Syllabus

Course details

  • Wednesdays
  • March 16–May 8, 2020
  • 5:00–10:00 PM
  • NIU-Hoffman Estates

Contacting me

E-mail is the best way to get in contact with me. I will try to respond to all course-related e-mails within 24 hours (really), but also remember that life can be busy and chaotic for everyone (including me!), so if I don't respond to your e-mail right away, don't worry!

Course objectives

This course is one of the two core budgeting and finance courses in the NIU MPA curriculum. Students will be introduced to the economics of and the theoretical basis for government financial activity, as well as the linkages between the expenditure and revenue sides of budgeting and financial administration. A significant portion of the course will be spent investigating various revenue sources available to public sector entities, the economic characteristics of each source, as well as the relative advantages and disadvantages of the various revenue sources under different economic and political conditions. Principles of financial accounting will be learned. Armed with this knowledge, we will also discuss the relationship between public finance and economic development. The remainder of the course will focus on financial administration and on policy discussion based on analytical papers and presentations by members of the class.

Learning outcomes

In order to become effective public leaders, students must develop a solid foundation in technical, analytical, ethical, diversity, accountability, and leadership skills. In addition, students receive greater depth in a specialty area training of their choice: local government management, public management and leadership, fiscal administration, or nonprofit management.

To this end the Department of Public Administration uses a competencies based curriculum which establishes specific skills and abilities acquired by the students as they complete the required courses. A portfolio of completed work is displayed by the graduate as evidence of proficiencies in distinct categories of public service. Each course contributes to the competencies based curriculum by focusing on student learning related to some subset of these competencies. Expected mastery of skills in each competency is defined by a hierarchy related to the level of student learning associated with that competency.

Foundation Knowledge. This level refers to students’ ability to understand and remember specific information and ideas. Foundational knowledge provides the basic understanding that is necessary for other kinds of learning. We expect that students will be at the foundational level early in their development as they are learning on the job and taking introductory courses. For example, students might be able to define cost efficiency or citizen engagement but they have not yet applied those concepts.

Application. Beyond foundational, students also learn how to engage in some kind of action; doing something. This is where they start to see their foundational knowledge as useful because they can apply what they are learning. At the application stage, students are still taking a lot of direction on what to do, when, and how. This could be something creative or practical such as writing a memo, creating a budget or learning how to manage more complex projects (but not managing it themselves yet). The student can use the concept of cost efficiency or citizen engagement and correctly apply it to an issue or situation that is the object of the memo.

Integration. At this stage, students have specialized knowledge (foundational) and are able to apply that knowledge(application) but they also see and understand the connection between ideas, people or classes and work. This act of making new connections raises their intellectual capacity to the highest stage of learning. Integration also means they are able to successfully manage whole projects and make critical decisions about its design, working independently (under guidance). At this stage, students should be able to bring information from a variety of sources (examples: theory, demographic data, opinions of elected officials, new research etc.) and integrate that information into their work. A student could integrate the concepts of cost efficiency and citizen engagement to address a complex problem or issue and propose creative solutions to a dilemma. Students don’t see themselves as separate from what is happening around them, but see themselves as connected to everyone and everything. It is expected that most students will not reach the integration stage until they are near completion of the program and beyond.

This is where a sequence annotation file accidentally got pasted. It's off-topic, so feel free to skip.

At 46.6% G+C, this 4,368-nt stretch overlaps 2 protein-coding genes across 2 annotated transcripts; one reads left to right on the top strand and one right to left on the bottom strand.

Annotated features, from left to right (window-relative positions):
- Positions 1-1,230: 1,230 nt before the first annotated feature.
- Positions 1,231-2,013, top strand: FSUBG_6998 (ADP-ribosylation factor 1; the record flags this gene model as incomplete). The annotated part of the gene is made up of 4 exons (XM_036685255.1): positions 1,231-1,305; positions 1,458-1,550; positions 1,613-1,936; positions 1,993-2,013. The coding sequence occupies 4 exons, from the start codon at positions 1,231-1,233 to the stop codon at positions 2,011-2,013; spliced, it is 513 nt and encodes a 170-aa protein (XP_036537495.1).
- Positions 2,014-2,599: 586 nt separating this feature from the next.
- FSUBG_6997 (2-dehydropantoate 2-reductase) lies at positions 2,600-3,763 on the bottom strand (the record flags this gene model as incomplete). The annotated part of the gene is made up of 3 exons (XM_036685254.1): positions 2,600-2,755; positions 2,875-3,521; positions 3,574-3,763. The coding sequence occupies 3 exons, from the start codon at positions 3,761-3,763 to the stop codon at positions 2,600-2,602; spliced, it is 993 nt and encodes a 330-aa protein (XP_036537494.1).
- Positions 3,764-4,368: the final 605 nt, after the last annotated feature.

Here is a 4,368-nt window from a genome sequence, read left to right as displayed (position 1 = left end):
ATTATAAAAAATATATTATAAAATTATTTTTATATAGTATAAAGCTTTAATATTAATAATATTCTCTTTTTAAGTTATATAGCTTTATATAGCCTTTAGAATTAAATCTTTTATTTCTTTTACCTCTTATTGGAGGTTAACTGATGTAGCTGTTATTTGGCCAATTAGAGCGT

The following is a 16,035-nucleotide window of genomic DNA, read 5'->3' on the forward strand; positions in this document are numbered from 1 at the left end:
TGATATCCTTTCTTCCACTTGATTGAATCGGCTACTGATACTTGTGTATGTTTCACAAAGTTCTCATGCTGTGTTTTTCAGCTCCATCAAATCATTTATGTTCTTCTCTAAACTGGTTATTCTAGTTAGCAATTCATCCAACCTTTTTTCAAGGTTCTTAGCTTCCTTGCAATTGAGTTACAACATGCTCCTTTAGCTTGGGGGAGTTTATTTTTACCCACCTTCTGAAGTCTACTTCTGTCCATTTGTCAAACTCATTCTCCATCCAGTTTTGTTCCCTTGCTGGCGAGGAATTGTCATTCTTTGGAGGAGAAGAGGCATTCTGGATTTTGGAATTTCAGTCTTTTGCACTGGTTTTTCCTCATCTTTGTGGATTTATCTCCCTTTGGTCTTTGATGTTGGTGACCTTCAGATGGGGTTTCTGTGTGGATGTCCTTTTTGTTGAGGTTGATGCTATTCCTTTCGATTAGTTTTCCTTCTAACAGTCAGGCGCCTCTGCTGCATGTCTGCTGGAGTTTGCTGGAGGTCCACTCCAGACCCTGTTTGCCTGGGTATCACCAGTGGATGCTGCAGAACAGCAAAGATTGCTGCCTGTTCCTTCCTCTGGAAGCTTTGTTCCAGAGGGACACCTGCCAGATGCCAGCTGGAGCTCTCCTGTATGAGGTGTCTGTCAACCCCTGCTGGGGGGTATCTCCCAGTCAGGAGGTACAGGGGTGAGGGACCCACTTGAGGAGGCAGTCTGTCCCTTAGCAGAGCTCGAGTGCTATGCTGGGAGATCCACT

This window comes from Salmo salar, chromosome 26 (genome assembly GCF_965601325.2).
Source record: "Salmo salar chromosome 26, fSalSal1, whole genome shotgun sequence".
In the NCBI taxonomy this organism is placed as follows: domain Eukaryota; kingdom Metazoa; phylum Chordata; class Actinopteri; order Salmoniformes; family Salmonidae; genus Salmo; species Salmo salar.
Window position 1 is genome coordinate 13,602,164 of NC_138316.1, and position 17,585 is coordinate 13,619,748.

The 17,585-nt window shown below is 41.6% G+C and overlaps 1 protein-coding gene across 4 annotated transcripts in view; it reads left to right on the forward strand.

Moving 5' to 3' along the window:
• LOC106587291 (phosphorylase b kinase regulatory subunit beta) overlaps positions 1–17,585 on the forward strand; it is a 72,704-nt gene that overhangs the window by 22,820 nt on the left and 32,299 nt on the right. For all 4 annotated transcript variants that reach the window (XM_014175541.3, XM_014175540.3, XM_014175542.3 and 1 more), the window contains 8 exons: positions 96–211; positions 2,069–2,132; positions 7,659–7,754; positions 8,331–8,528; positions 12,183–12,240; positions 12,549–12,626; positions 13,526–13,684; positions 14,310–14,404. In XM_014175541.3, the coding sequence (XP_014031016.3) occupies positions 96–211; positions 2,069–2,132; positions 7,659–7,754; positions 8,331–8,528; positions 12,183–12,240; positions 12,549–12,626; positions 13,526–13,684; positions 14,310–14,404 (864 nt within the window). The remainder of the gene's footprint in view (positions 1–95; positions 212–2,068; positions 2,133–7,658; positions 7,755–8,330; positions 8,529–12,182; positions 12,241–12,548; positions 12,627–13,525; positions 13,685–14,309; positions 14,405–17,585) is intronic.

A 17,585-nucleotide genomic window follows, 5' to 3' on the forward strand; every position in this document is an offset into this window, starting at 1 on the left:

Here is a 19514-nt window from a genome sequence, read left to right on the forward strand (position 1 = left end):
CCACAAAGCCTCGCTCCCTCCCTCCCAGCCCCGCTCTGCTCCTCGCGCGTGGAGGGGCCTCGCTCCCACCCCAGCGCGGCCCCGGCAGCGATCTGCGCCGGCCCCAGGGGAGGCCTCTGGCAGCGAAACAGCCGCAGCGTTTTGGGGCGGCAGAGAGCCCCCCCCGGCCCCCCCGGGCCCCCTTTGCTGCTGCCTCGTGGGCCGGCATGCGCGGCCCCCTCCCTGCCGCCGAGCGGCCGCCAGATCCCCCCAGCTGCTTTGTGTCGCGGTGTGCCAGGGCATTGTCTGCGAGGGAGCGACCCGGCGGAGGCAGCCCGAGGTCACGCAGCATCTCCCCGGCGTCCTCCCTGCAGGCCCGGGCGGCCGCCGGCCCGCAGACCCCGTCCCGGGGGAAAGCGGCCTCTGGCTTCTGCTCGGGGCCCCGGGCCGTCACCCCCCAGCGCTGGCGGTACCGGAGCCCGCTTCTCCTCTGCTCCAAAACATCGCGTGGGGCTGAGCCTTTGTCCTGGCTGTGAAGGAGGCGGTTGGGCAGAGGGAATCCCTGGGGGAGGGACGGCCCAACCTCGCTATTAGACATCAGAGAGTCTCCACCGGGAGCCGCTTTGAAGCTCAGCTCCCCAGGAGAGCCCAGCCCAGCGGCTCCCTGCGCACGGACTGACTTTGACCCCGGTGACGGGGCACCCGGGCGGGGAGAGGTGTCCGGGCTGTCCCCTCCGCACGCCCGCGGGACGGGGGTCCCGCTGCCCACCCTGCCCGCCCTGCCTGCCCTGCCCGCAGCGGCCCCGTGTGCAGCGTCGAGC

This course (PSPA 611) is designed to address the following program competencies:

  1. Effectively work with internal and external stakeholders (foundation)
  2. Use strategic management to facilitate goal identification and execution (application)
  3. Apply decision-making theories to frame and solve public service problems (application)
  4. Conduct environmental scans and identify the windows of opportunity to influence decisions (application)
  5. Evaluate public service issues in terms of effectiveness, efficiency, equity and economy (application)
  6. Communicate effectively both orally (public speaking) and in writing (analytical and persuasive) for a public service organization and in the public policy process. (application)
  7. Understand and listen critically to diverse perspectives to address public service issues (application)
  8. Develop or adapt policies, programs, goods or services to accommodate changing social demographics for the population they serve. (application/integration)

Course materials

Books

We will use two physical textbooks. There are three official textbooks for the class:

  • Robert L Bland, A Budget Guide for Local Government, 3rd ed. (Washington, DC: ICMA Press, 2013).
  • Ronald C. Fisher, State and Local Public Finance, 4th ed. (New York: Routledge, 2016).
  • Sharon Kioko and Justin Marlowe, Financial Strategy for Public Managers (Seattle, WA: The Rebus Foundation, 2017), https://press.rebus.community/financialstrategy/.

Articles, book chapters, and other materials

There will also occasionally be additional articles and videos to read and watch. When this happens, links to these other resources will be included on the reading page for that week.

Course policies

Communications

Course announcements will be made via email so it is imperative that you check your e-mail daily. “I didn’t get the email” is never a valid excuse. The most effect method of communicating with me is using email; however, you are also encouraged to schedule a meeting at my office or a phone call.

Office hours

Please watch this video:

Office hours are set times dedicated to all of you. This means that I will be in my office (wistfully) waiting for you to come by with whatever questions you have. This is the best and easiest way to find me outside of class and the best chance for discussing class material and concerns. Please come by!